The Indian city is setting itself up as a model for how struggling cities can better handle waste disposal.
BANGALORE, India – In the peak of the afternoon heat, Sami Ahmed sits in a sliver of shade. Bearded, with a Muslim prayer cap, he watches his workers wade through newspapers, plastics, metals and scores of other materials in Jolly Mohalla, a vast scrap yard in the city’s center. For three generations, his family has worked as wholesale traders, collecting recyclable materials and selling them to manufacturers. He reckons there are 250 similar traders on site now, bringing in 700 trucks filled with scrap a day. They all operate under the city’s watchful eye but without its stamp of formality.
The city, Ahmed says, cannot manage its abundant waste on its own. They need people like him.
I met him midway through a day-long excursion with Daily Dump, a waste management advocacy organization here. The trip, called the Trash Trail, is a tour of waste’s path through this city—from its collection and processing to its removal, disregard or reuse. It's a peek into a complicated world of politics and culture, class and caste, one that few locals see.
For Poonam Kasturi, Daily Dump’s founder, many Bangaloreans remain willfully ignorant of where their waste goes. "In India," she says at the day's onset, "we’re famous for keeping our homes clean and our cities dirty."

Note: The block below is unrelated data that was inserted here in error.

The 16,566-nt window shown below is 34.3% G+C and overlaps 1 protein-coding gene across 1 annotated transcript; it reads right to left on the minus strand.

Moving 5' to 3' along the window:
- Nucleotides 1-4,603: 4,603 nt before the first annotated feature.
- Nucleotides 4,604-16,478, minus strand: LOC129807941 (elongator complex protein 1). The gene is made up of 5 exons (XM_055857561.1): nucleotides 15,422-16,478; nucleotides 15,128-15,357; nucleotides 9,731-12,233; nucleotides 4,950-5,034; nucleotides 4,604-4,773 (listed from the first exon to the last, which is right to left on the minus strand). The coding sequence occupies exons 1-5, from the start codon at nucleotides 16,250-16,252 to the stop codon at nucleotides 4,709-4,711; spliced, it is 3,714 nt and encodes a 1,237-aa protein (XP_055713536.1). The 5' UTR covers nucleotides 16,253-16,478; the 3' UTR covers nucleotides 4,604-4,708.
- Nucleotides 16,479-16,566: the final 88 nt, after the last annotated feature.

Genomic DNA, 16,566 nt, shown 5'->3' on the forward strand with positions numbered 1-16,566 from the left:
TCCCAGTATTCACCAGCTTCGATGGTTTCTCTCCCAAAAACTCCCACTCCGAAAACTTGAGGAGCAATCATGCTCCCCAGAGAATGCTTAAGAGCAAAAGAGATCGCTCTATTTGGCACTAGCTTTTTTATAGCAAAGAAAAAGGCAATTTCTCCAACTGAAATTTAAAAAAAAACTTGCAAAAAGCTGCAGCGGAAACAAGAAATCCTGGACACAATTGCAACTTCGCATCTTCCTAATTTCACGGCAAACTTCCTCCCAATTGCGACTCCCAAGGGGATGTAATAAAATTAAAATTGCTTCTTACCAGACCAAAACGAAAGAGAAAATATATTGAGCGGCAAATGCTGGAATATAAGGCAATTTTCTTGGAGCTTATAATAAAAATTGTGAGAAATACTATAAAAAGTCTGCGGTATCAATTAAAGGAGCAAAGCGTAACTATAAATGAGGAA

That may be slowly changing. Bangalore, nudged along by a recent crisis and a group of vocal advocates, is setting itself up to be a model for cities in the developing and developed world alike of how to properly dispose of trash.
That strategy pivots around people like Ahmed.
Sandya Narayanan is a member of the solid waste management round table, a group that pushes for reforms. For them, India’s deep history of reuse is a unique strength. "Informal recycling is a huge plus," she tells me, "which we don’t have anywhere else in the world."
Near Kasturi’s house, a pourakarmika, or street sweeper, bends down to remove rubble, a city jacket placed over her sari. She is one of the ward’s 54 contracted workers. The teams clean the streets and clear—or more often attempt to clear—piles of garbage strewn everywhere. With its direct and contracted employees, the city now has roughly 20,000 workers in waste management.
By Kasturi's count, the informal waste disposal sector in the city is roughly three times that size.
A block away, another pourakarmika does the same routine as the first, only without the official uniform. A man on a rickshaw, his teeth stained red with paan, sorts through a mound for redeemable pieces. These individual sweepers, ragpickers and kabbadiwalas (scrap dealers), along with sizable informal wholesale operations like Ahmed’s, process around a third of the 3,500 tons of waste generated in the city per day.
The entire system came to an abrupt halt in August, when the city’s waste management employees, after a prolonged labor dispute, went on strike. Several of the landfills shut down. Even the wealthier corners of the city were faced with the unpleasant realities of unmoved rubbish. And considerable public health concerns, particularly of the spread of dengue fever, persisted after the workers returned.